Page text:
Pacific Northwest | November 23, 2003Pacific Northwest MagazineNovember 23, 2003seattletimes.com home
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CONTENTS
COVER STORY
PLANT LIFE
TASTE
NORTHWEST LIVING
NOW & THEN
LETTERS
PREVIOUS ISSUES OF PACIFIC NW


WRITTEN BY PAUL DORPAT

From Ruin, Resurrection
Photo
COURTESY OF DORIS CLEMENTS
The offshore reach of Yesler's Wharf is impressive, even after it was destroyed during the city's Great Fire of 1889. The contemporary scene steps back perhaps 200 feet to catch the ramps that serve the passenger ferries at the foot of Yesler Way.

 
 Photo
COURTESY OF ROBERT MONROE
BY A CONTEMPORARY'S description, Yesler's Wharf and the rest of the waterfront was "transformed to charcoal" by the city's Great Fire of June 6, 1889.

Stripped by the fire of its structures and planking, the wharf revealed a substantial foundation of fill and debris gathered through nearly half a century of serving as the community's industrial center at the foot of Mill Street (Yesler Way). This view looks east from near the wharf's outer end to the still-standing ruins of the ornate brick buildings that formed a show-strip along the west side of First Avenue for the two blocks between Columbia Street, on the far left, and Yesler Way, on the far right.

Here perhaps three or four days after the fire (parts of the rubble are still smoldering) the wharf is already being rebuilt. The fire obviously could not burn below the water line, and at low tide the best of the surviving stubs were capped and extended. The size of this scene can be gauged by the single worker standing on a beam right of center.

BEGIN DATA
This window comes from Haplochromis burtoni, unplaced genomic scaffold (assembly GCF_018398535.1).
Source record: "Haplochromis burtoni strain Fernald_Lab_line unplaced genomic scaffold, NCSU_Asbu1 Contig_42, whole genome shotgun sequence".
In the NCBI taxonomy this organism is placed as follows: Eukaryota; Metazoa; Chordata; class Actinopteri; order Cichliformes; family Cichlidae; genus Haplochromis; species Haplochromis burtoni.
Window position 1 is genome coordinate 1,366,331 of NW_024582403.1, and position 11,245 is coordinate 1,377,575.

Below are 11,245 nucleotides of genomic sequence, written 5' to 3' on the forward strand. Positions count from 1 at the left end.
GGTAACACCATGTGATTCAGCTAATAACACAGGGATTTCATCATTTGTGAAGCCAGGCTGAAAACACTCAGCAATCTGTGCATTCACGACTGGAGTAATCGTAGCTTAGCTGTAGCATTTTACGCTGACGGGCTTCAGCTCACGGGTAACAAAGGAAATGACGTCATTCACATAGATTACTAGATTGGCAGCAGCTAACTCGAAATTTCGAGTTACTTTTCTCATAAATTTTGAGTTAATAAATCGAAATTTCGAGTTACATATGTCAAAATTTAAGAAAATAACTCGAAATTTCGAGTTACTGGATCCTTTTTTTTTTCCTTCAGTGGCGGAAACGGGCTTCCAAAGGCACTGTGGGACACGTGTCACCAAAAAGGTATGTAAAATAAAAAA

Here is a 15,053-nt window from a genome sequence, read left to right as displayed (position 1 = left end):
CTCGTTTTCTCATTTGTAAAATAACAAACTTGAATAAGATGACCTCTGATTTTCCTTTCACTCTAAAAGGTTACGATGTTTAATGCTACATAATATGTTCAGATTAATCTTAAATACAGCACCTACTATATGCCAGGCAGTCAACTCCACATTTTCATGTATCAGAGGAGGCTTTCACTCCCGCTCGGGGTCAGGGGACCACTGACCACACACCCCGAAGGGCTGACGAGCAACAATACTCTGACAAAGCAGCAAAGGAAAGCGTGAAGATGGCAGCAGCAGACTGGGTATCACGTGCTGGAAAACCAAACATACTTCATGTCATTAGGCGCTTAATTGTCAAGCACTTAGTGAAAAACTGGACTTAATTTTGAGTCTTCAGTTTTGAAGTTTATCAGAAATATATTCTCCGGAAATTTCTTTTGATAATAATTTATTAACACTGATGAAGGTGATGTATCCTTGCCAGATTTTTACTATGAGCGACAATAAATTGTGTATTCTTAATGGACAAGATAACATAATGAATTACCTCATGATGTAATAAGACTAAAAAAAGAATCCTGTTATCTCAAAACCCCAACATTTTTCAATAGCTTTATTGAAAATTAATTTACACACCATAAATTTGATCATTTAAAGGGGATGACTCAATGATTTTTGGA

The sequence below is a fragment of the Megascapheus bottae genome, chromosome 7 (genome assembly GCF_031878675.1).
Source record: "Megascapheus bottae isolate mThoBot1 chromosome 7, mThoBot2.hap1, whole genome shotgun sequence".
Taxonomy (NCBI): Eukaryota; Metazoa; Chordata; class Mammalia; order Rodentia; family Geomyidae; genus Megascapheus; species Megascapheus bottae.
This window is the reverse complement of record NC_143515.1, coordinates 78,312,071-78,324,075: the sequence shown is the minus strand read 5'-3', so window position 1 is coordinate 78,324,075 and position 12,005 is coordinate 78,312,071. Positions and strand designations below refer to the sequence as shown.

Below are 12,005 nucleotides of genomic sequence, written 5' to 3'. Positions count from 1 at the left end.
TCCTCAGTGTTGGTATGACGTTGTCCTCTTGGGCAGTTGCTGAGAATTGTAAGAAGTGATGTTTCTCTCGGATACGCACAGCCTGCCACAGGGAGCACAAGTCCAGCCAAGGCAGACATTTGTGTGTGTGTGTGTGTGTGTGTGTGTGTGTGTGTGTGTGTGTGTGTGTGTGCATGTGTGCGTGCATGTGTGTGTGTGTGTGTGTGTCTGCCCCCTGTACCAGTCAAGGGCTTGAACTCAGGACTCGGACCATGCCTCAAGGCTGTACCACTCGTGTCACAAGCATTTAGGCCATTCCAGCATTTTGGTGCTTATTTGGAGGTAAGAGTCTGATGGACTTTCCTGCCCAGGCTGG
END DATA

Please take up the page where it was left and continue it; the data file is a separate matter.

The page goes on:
Barely visible left of center is a party of citizens in suits and dresses visiting the site. They are probably carrying the passes that were required until June 11. That day a local daily reported that the district was opened to the public and immediately invaded by "the curious, relic hunters, vagrants and thieves . . . All articles of value that could be found in the ruins were seized upon and many disgraceful scenes enacted." The military returned and drove the crowd out.

By the end of June nearly all the ruins had been razed, the debris removed and the fire district dappled with temporary tents for businesses.

Paul Dorpat specializes in historical photography and has published several books on early Seattle.

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